When local flight instructor Paolo De Censi is flying over the Central Valley, it gives him a chance to glance over at the Fresno State vineyard and winery that have fueled his other passion the past four years.

De Censi, who turned 60 in April, received his bachelor’s degree in enology this month, after balancing a full-time class schedule with a 20-hour-a-week teaching load at JB Aeronautics, based out of the Fresno Yosemite International Airport.

That career started almost 30 years ago when he took his first aviation class in 1992 in Daytona Beach, Florida.

“I wasn’t one of those kids that always dreamed of flying,” De Censi said. “In my 20s, a friend who had his license got me into it a little while I was working as a computer programmer. When I realized that many co-workers were much better than I at it, I decided to find a profession that was fun and started saving up to take flying lessons, and I’ve never gone back.”

Paolo De CensiHis interest in winemaking started at an early age with his grandfathers who grew grapes and made wine in northern Italy in the Piedmont and Lombardy areas near Milan where he grew up.

“Wine is such an important part of the Italian culture in so many ways,” De Censi said. “All of our family helped out at harvest, and those experiences bound us together. I still remember when my grandfather offered me my first taste when I was a kid.”

Agriculture emerged on his professional radar after a biology professor recommended it as a career option while he was a student at Los Angeles Pierce College. He later graduated with an associate’s degree in agriculture from the Woodland Hills institution in 2013.

Prior to that, he had received an associate of science degree in aviation maintenance from West Los Angeles College in 2008.

“I guess you could say classes have become an addiction,” De Censi said. “After I lost my job as a flight instructor in Italy (in 2004), I came back to the U.S. via a student visa, and I had to keep taking classes to renew my visa. I needed to take 12 units each semester and work, so it was like a puzzle which classes would fit into a schedule for me to do both.”

Being a student for so long has also given him the chance to expand his horizons in other ways.

He speaks Spanish fluently, dabbles in French and has a wide spectrum of academic interests. A smattering of the topics of his Fresno State classes include Chinese, deaf culture, dinosaurs, energy conversion, Latin American studies, massage, Pilates, planet Earth, pop music, violent weather and yoga.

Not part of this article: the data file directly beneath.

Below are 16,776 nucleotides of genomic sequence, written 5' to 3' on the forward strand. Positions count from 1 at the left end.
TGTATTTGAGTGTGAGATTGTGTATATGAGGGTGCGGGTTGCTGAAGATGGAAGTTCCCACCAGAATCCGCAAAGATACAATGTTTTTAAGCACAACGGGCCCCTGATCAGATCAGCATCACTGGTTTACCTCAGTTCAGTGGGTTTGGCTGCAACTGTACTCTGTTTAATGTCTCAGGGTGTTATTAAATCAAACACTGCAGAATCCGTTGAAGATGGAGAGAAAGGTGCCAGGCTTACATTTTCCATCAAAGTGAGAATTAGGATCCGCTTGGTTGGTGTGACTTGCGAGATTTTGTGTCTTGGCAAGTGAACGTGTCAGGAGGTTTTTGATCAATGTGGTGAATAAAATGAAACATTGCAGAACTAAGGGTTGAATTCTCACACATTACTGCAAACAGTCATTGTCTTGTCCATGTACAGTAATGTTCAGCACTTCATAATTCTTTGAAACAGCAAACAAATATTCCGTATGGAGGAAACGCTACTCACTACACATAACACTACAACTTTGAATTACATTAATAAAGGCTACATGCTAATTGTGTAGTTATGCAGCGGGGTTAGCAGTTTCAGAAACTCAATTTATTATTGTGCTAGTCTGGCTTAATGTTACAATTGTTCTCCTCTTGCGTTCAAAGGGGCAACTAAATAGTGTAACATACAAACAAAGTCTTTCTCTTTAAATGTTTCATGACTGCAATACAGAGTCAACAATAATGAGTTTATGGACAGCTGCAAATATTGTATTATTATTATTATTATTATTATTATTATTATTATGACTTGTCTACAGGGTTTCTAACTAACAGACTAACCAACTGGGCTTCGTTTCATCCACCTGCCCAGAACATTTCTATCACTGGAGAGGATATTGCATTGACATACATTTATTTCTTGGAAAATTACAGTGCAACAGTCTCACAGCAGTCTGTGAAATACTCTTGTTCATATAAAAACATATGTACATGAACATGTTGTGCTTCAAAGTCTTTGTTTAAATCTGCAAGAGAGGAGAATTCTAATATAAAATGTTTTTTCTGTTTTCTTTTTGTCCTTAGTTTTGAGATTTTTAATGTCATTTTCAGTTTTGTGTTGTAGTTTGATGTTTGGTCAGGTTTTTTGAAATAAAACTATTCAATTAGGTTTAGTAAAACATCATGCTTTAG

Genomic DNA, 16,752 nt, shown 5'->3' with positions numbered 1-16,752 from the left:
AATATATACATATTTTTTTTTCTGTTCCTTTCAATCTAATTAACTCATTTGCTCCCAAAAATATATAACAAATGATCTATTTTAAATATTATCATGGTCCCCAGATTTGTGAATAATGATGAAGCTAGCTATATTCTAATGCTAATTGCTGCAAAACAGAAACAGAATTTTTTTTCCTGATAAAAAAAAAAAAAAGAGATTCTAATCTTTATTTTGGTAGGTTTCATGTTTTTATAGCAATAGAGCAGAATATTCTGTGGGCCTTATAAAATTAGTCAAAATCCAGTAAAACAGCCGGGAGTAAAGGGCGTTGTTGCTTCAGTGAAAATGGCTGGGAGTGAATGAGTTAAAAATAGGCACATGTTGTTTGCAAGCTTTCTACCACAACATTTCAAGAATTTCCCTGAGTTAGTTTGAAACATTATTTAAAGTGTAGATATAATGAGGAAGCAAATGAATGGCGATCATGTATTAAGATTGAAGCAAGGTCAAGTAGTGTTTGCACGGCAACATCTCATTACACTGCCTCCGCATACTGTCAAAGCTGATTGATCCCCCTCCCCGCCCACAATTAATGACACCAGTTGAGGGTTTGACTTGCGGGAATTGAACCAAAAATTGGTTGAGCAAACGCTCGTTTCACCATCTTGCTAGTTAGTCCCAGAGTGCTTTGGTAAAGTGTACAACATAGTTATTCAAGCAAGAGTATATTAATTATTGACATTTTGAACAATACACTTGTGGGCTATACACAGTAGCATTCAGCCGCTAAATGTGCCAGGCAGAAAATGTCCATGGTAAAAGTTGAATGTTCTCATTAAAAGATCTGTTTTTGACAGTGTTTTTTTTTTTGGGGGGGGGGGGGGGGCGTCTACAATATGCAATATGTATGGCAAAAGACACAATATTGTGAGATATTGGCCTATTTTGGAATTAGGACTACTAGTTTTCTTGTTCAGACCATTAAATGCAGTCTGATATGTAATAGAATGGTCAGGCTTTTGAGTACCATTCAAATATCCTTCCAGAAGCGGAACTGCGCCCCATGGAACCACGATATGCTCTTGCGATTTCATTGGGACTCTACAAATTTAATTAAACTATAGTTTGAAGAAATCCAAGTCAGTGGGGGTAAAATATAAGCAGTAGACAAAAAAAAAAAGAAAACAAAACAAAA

He has excelled in them with a 3.78 GPA, and he was nominated for the Dean’s Medal for the Jordan College of Agricultural Sciences and Technology.

What’s next for the budding winemaker?

Possibly a master’s degree with the same Fresno State enology program to add research and production experience at the award-winning campus winery that is regarded as the nation’s best.

“I’ve been so busy with both areas that I haven’t had as much time to improve my hands-on winemaking skills,” De Censi said. “It’s like when you start to get your private pilot’s license, they say you’re at a 0 level. I feel like that’s where I’m at, but the winery here is such a great place to learn.”

After that, he knows opportunities will open up with his Fresno State degree and training.

He would consider working at wineries in Central California or throughout the state, and the only caveat is that he would like an airport nearby. He would also consider a return to Italy, and especially enticing would be Cinque Terre, a string of five towns and villages on the northwest coast.

“It would be nice to go back there and work,” DeCensi said. “It’s so beautiful, and the wine is great. However, it’s not easy to work in the vineyards there because of the steep slopes and terraces. I try not to have any long-term goals, because they never work out. I want to enjoy the next few years here, and then we’ll see.”